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Say Hello to VISTA’s Wildflower Garden Resident Experts!

Updated: Jan 16

VISTA’s Wildflower Garden along the berm will soon be moving to the next stage; after solarization comes soil prep and planting! And, VISTA has Resident Experts who have volunteered to dedicate time and expertise to the various plantings. These Resident Experts are learning about the plants selected for the Wildflower Garden, including proper planting and care techniques, and preparing to guide volunteers who will assist in transplanting native trees, vines, shrubs, grasses, and wildflowers in late October. Our VISTA members are excited about this Native Wildflowers project and welcome all of our community residents to enjoy and learn about these fabulous Florida native plants. The Wildflowers project is funded by the Florida State Wildflower license plate program, the Florida Wildflower Foundation, and other generous donors.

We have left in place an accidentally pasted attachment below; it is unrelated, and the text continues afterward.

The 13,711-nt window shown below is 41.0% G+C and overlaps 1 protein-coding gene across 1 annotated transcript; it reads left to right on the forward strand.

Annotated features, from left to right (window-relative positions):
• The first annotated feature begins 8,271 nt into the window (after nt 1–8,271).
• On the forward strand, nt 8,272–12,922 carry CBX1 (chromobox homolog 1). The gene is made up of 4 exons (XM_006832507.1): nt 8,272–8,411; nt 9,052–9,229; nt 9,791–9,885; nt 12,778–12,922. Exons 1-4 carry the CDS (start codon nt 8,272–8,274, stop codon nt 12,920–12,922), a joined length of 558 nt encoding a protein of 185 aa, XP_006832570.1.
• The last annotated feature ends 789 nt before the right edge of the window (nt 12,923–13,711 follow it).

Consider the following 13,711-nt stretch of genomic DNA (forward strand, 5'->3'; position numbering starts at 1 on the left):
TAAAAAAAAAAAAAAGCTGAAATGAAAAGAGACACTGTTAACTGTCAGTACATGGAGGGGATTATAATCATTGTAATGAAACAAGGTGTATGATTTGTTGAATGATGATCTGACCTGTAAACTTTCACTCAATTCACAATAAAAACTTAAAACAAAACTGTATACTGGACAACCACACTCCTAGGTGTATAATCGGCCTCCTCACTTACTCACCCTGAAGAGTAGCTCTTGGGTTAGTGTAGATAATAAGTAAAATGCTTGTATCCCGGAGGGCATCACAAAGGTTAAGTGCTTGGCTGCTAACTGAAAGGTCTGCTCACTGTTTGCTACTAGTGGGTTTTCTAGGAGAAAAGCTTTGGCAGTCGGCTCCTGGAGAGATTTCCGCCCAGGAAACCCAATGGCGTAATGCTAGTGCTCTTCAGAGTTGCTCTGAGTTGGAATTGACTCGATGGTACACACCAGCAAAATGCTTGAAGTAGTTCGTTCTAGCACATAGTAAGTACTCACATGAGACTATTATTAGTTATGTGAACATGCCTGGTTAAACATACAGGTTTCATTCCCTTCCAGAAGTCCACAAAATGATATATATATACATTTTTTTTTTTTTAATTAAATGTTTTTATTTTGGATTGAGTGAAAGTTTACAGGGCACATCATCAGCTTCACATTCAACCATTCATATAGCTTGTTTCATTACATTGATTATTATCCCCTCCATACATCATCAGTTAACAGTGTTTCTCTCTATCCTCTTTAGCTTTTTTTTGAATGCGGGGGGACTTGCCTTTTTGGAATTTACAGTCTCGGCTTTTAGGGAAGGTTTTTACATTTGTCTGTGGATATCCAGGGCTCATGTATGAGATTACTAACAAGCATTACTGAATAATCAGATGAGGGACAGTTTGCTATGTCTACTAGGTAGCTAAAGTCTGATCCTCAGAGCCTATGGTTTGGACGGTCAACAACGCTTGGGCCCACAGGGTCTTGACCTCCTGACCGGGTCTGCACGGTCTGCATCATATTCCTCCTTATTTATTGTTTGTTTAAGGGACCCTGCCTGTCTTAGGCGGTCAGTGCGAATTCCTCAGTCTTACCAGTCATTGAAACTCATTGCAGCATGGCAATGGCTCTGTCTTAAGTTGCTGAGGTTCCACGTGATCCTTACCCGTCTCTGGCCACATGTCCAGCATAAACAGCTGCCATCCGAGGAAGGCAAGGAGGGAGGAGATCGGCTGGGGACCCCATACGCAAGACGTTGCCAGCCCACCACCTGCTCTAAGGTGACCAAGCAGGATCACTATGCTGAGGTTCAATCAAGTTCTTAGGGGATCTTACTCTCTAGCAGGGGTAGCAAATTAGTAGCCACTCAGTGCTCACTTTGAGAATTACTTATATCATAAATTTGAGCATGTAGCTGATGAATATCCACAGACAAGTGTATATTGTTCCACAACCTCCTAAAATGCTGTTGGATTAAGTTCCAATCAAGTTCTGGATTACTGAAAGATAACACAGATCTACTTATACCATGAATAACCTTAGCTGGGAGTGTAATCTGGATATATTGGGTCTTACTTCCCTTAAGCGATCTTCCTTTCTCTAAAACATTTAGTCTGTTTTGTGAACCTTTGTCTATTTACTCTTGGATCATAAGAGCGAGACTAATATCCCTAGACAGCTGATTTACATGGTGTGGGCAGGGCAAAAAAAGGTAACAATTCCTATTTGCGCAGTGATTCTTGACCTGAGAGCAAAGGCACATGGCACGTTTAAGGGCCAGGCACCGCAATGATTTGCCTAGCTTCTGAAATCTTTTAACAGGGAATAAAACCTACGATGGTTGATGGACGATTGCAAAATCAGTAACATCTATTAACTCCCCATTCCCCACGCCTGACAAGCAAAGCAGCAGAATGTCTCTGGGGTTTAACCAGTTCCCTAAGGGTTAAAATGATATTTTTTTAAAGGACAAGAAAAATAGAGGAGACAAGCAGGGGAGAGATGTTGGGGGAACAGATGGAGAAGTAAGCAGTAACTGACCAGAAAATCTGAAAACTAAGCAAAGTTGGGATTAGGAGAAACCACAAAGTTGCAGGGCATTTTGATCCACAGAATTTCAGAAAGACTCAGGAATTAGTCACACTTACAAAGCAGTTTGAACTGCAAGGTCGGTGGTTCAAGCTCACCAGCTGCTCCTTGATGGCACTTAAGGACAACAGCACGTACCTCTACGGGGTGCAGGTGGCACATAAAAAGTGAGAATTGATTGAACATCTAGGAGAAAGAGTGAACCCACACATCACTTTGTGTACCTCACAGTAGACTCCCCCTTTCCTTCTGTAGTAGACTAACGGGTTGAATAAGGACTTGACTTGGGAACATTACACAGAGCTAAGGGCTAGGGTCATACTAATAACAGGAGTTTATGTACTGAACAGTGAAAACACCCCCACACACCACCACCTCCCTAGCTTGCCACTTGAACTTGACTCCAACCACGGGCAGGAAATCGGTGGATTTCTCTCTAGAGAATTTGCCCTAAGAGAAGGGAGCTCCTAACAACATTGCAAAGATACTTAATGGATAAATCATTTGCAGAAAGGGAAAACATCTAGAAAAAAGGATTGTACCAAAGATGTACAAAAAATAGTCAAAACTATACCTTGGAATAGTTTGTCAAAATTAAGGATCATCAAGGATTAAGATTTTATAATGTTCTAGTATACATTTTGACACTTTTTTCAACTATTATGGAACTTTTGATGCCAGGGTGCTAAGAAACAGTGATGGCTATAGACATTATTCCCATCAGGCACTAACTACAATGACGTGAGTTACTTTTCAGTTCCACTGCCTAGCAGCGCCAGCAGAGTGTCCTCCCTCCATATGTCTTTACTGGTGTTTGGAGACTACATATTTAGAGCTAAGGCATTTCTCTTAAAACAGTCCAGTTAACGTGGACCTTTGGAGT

Vicki Kuse, who also tends VISTA’s herb collection and its many butterfly gardens, is enthusiastic about how the wildflower garden will benefit the pollinators, beautify the neighborhood and educate people about native plants. She chose the Grasses section since she has similar species at her home and is already familiar with them. For her, “Grasses provide interest and beauty during the months the flowers fade or go dormant so they can be enjoyed all year round.”